- Vesting Period – Often if you work only for a short period of time the company doesn’t want you to walk away with the money it put in your pension. So if you leave prior to your vesting period you only get your money you put in the pension plan back, not the companies contribution. After the vesting period you get to keep both even if you leave. Two years is a common vesting period.
- Lock In Retirement Account (LIRA) or Locked In RRSP – Once you have vested money and you leave that company, you might not be allowed to transfer your pension money into a regular RRSP (it depends how much money there is and where the pension is setup) if not then you could transfer it to a locked in retirement account or Locked In RRSP. A LIRA is similar to an RRSP but often has some additional restrictions on it that carry over from your pension plan. Typically there is a minimum age that you have to be prior to taking the money out of the account.
- Canada Pension Plan (CPP) – People often like to complain about how few people are in a defined benefit pension plan and completely forget about the CPP. The CPP is about as close as you can get in this country to a near universal defined benefit pension plan, the problem is the payouts are tiny. Yet we need to give the CPP credit, they made adjustments a long time ago to correct for the problems facing most other pension plans today (Dave will write more on this tomorrow).
Obviously that is just a short overview of some of the terms out there, I could go on for a very long time. Yet that should be enough for a discussion for the rest of these series. If you have any ideas to add to this list or expand a definition please leave a comment.
Posted by Tim Stobbs on November 27, 2009
I think most people are realizing that those season LED (SLED) lights are a lot better than the old school Christmas lights for either your house or your tree. I personally like the SLED’s since I’ve managed to step on a bulb and not break it. Proving to me they were going to last a very long time if they can handle that kind of abuse (not to mention they are rated to last 10 times as long). They also use 90% less power, so in terms of saving money these bulbs should be an obvious replacement for the old ones.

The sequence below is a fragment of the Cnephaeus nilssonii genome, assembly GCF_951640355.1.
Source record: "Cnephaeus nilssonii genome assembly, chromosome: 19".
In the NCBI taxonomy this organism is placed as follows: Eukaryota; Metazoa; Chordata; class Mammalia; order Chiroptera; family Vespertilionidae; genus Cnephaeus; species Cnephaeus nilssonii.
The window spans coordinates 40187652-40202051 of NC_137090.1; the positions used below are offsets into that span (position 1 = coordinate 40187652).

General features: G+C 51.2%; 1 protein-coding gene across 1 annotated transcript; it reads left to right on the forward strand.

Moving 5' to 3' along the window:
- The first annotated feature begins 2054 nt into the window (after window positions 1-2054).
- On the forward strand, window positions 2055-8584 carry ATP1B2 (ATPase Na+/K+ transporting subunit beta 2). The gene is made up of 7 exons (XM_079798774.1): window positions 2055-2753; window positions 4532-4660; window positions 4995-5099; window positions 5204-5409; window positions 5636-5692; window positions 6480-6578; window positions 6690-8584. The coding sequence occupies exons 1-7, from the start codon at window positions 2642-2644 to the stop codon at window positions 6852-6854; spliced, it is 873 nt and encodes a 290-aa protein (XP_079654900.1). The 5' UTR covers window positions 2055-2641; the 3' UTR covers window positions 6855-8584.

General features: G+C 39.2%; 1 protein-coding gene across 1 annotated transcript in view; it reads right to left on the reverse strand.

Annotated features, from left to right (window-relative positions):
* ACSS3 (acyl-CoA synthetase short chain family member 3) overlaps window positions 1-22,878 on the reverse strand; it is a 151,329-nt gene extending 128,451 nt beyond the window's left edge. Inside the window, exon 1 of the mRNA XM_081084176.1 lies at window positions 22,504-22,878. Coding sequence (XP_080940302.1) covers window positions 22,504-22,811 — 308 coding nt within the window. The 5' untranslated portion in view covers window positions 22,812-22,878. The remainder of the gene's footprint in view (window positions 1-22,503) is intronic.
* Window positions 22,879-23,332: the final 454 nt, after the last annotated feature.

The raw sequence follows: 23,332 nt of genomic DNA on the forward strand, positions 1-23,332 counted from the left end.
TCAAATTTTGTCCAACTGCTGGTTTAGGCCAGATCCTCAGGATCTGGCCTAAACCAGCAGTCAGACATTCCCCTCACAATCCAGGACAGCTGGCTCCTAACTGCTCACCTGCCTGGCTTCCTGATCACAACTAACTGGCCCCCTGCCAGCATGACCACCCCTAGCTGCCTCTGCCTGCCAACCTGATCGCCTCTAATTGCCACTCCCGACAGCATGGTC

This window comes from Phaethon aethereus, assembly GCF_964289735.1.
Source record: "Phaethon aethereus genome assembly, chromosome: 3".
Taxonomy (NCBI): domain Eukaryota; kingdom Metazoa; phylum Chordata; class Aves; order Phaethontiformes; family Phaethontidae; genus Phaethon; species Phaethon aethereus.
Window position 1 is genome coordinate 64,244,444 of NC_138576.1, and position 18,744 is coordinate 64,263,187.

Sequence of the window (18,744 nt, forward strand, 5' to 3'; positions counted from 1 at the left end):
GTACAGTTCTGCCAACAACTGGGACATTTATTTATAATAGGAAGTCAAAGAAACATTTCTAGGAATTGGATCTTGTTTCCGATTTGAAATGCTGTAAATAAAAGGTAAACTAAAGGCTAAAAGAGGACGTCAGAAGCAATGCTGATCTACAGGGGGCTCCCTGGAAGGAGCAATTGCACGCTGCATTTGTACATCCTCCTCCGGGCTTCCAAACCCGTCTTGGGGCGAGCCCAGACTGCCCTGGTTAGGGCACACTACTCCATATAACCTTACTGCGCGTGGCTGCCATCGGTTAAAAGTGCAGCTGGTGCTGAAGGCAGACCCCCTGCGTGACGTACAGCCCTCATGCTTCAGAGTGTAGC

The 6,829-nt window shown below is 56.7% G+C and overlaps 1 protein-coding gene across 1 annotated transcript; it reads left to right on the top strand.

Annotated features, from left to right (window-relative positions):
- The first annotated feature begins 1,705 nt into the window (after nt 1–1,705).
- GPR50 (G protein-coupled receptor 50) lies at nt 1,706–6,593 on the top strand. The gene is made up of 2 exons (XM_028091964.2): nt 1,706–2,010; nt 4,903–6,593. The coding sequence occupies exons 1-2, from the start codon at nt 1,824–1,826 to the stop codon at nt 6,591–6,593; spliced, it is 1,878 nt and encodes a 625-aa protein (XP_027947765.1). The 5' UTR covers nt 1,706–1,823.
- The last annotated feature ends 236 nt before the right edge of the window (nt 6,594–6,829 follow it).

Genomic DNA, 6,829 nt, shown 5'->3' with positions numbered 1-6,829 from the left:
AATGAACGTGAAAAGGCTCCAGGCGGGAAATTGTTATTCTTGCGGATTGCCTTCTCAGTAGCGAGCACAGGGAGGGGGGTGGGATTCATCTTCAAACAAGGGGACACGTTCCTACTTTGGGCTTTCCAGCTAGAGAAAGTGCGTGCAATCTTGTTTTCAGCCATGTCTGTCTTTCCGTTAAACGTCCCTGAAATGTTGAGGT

Yet when people say 90% less power that still doesn’t help most of us convert it to cash. Well my power company was nice enough to send a flier in my last bill that broke out exactly how much savings there is for a 100 foot string of lights on for five hours a day for a 31 day month. Assuming a cost at 10.22 cents/kWh for your power the cost to run different lights for a month are as follows:
- SLED $0.22/month
- Mini-regular lights $3.17/month
- Small standard bulbs (outdoor) $7.92/month
- Standard Outdoor bulbs $11.08/month
So if you have just replacing a 100 feet of outdoor lights and another 100 feet of indoor mini lights you could potentially save $13.81 on your first power bill. WOW, talk about short payback periods. The savings get even better if you leave them on longer than five hours a day or you take advantage of one of those seasonal exchanges that most power companies run where they will give you a rebate on a SLED set if you turn in your old set of lights.
So consider investing in SLED’s this year for your tree and house. You can keep the seaon bright and your power bill lower to free up money for those important things like eggnog, treats and all the other holiday cheer.